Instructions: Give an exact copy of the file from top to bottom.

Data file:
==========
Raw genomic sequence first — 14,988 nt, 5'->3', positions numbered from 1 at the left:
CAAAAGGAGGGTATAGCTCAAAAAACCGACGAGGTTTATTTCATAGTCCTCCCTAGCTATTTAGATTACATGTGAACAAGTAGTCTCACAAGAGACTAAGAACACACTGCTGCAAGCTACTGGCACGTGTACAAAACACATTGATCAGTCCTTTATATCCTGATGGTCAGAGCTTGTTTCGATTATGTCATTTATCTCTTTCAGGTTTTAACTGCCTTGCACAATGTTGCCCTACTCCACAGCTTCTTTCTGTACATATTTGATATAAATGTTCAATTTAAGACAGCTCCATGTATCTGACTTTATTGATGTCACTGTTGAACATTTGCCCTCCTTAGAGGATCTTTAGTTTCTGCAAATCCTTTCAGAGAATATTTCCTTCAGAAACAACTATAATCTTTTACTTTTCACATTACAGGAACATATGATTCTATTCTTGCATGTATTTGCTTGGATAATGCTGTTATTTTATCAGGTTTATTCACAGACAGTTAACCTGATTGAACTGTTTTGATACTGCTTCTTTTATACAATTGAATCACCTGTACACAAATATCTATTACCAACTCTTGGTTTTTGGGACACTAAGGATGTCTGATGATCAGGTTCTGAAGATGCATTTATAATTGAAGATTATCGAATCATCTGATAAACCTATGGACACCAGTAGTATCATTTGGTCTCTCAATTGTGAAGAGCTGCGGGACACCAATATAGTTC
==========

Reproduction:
Raw genomic sequence first — 14,988 nt, 5'->3', positions numbered from 1 at the left:
CAAAAGGAGGGTATAGCTCAAAAAACCGACGAGGTTTATTTCATAGTCCTCCCTAGCTATTTAGATTACATGTGAACAAGTAGTCTCACAAGAGACTAAGAACACACTGCTGCAAGCTACTGGCACGTGTACAAAACACATTGATCAGTCCTTTATATCCTGATGGTCAGAGCTTGTTTCGATTATGTCATTTATCTCTTTCAGGTTTTAACTGCCTTGCACAATGTTGCCCTACTCCACAGCTTCTTTCTGTACATATTTGATATAAATGTTCAATTTAAGACAGCTCCATGTATCTGACTTTATTGATGTCACTGTTGAACATTTGCCCTCCTTAGAGGATCTTTAGTTTCTGCAAATCCTTTCAGAGAATATTTCCTTCAGAAACAACTATAATCTTTTACTTTTCACATTACAGGAACATATGATTCTATTCTTGCATGTATTTGCTTGGATAATGCTGTTATTTTATCAGGTTTATTCACAGACAGTTAACCTGATTGAACTGTTTTGATACTGCTTCTTTTATACAATTGAATCACCTGTACACAAATATCTATTACCAACTCTTGGTTTTTGGGACACTAAGGATGTCTGATGATCAGGTTCTGAAGATGCATTTATAATTGAAGATTATCGAATCATCTGATAAACCTATGGACACCAGTAGTATCATTTGGTCTCTCAATTGTGAAGAGCTGCGGGACACCAATATAGTTC